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The VA Home Loan Process

by Trident Northwest Realty Group

Trident is dedicated to helping Joint Base Lewis–McChord veterans. We can answer any questions you have regarding your VA benefits and help you get the most out of the VA Loan Program. Trident has helped many Veterans purchase homes, are you next?

Here is a helpful video to help you understand the VA Home Loan Process courtesy of Veterans United.

2015 Market Forecast

by Trident Northwest Realty Group

Nine years after the housing bubble peaked and three years after home prices bottomed, the boom and bust still cast a long shadow. None of the five measures tracked in Trulia’s Housing Barometer is back to normal yet, though three are getting close. The rebound effect drove the recovery after the bust, but is now fading. Prices are no longer significantly undervalued and investor demand is falling. Ideally, strong economic and demographic fundamentals like job growth and household formation would take up the slack. But the virtuous cycle of gains in jobs and housing is relatively weak, and that will slow the recovery in 2015. All the same, consumers are optimistic, according to a Trulia survey of 2,008 American adults conducted November 6-10, 2014.

 Consumers Expect 2015 To Be Better, Especially for Selling a Home

The good news for real estate agents is that consumers are as optimistic about the housing market as at any point since the recovery started. Nearly three-quarters—74%—of respondents agreed that home ownership was part of achieving their personal American Dream— the same level as in the 2013 Q4 survey and slightly above the levels of the three previous years. Furthermore, 93% of young renters plan to buy a home someday. That’s unchanged from 2012 Q4 despite rising home prices and worsening affordability.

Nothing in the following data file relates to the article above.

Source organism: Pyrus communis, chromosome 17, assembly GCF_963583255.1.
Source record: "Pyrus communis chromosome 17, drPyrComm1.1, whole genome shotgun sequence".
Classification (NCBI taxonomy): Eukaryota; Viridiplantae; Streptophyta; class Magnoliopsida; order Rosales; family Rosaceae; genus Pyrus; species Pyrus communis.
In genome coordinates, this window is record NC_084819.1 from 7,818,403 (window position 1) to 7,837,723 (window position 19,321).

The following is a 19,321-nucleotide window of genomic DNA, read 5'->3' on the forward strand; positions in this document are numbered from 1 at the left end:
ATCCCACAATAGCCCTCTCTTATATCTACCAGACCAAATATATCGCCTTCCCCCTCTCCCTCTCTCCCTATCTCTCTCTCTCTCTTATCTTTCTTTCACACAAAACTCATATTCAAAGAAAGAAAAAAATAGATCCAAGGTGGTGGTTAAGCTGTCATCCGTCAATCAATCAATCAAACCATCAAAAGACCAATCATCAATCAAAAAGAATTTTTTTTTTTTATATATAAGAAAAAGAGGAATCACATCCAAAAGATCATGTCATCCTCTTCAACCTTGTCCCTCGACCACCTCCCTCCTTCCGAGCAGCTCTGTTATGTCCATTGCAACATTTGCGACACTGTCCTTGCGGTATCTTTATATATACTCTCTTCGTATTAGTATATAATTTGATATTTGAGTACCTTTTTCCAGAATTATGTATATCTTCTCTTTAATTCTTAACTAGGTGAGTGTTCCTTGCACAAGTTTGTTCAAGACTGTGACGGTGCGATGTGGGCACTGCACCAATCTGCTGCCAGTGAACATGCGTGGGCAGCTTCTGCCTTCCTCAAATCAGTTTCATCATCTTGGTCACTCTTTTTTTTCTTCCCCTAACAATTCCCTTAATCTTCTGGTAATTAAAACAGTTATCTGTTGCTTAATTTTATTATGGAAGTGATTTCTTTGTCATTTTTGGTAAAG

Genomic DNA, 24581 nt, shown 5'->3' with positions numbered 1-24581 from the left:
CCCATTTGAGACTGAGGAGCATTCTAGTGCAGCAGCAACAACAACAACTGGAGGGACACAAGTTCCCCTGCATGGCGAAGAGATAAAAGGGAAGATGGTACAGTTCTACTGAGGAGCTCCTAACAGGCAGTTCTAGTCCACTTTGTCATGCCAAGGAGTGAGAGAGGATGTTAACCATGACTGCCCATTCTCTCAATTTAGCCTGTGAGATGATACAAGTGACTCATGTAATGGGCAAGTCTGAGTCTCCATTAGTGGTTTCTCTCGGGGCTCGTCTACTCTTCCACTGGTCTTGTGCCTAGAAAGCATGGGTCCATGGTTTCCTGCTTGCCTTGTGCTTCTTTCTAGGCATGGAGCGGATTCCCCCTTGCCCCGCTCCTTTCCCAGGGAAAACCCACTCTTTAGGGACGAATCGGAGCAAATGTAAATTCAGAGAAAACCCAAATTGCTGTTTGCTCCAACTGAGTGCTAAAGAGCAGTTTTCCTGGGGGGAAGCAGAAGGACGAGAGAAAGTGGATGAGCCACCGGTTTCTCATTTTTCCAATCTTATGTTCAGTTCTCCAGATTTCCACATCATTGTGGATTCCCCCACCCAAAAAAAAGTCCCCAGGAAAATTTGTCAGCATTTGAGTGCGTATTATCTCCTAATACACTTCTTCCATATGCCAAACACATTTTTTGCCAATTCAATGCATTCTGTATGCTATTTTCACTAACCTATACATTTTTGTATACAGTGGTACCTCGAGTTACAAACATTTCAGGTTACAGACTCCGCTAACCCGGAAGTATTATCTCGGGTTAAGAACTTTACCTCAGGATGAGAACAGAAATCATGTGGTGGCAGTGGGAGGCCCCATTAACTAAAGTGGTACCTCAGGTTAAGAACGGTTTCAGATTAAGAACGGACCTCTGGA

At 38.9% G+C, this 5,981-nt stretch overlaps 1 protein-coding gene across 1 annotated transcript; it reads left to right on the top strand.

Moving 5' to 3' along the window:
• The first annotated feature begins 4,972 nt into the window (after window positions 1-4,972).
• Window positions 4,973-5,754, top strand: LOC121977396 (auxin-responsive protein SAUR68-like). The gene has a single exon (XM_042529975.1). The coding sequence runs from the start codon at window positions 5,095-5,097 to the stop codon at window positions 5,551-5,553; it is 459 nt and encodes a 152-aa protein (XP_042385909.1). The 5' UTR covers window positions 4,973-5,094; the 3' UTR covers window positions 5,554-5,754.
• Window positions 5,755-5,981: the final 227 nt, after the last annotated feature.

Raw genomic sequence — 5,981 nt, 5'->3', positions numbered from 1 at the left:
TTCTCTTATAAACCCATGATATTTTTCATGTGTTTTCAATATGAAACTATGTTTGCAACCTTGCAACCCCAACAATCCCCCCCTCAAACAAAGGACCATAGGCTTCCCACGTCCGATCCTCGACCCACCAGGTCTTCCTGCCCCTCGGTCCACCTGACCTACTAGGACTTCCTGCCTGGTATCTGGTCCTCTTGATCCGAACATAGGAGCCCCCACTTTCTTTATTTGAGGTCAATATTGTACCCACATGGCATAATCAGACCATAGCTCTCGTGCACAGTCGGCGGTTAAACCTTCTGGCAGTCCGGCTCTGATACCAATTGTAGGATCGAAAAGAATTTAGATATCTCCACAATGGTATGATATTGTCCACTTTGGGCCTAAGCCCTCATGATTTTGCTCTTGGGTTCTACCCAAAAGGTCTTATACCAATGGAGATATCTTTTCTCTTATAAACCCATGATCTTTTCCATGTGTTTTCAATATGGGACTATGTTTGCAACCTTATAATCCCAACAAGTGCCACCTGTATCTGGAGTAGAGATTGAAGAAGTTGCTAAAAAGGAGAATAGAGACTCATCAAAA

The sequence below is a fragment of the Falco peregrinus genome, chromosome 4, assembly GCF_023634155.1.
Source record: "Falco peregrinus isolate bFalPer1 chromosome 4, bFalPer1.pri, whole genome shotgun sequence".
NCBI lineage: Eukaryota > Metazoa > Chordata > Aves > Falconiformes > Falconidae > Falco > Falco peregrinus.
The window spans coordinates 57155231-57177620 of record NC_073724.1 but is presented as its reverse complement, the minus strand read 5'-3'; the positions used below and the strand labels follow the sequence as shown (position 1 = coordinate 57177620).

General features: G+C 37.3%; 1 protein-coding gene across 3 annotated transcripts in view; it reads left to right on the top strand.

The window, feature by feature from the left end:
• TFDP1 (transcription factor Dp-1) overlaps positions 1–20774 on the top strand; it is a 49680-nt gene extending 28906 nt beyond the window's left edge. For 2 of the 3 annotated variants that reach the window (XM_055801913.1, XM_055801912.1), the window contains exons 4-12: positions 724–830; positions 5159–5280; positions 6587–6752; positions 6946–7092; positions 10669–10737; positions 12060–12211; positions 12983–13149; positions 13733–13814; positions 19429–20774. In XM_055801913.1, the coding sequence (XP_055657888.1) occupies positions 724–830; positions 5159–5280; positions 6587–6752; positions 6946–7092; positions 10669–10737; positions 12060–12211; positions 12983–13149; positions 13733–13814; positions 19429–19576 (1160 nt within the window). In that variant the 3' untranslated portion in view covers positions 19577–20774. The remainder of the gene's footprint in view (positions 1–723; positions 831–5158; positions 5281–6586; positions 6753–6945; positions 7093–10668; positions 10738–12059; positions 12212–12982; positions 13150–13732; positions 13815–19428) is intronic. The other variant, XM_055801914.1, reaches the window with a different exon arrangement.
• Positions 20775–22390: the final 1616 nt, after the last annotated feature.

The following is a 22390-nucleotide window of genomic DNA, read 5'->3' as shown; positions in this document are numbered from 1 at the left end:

Which real estate activities do consumers think will improve in 2015? All of them—but especially selling. Fully 36% said 2015 will be much or a little better than 2014 for selling a home. In contrast, just 16% said 2015 will be much or a little worse, a difference of 20 percentage points. More consumers said 2015 will be better than 2014 for buying too. But the margin over those who said 2015 will be worse was not as wide. 

Still, it’s important to remember that, despite this optimism, barriers remain to homeownership. Saving for a down payment is still the highest hurdle, as it was last year, followed by poor credit and qualifying for a mortgage. Not having a stable job has become considerably less of an obstacle, dropping to 24% this year compared with 36% last year thanks to the recovering job market. But affordability has become a bigger obstacle. Some 32% of respondents cited rising home prices, compared with 22% last year. 

Recovery in 2015: Rebound Eect to Fade Before Fundamentals Can Take Over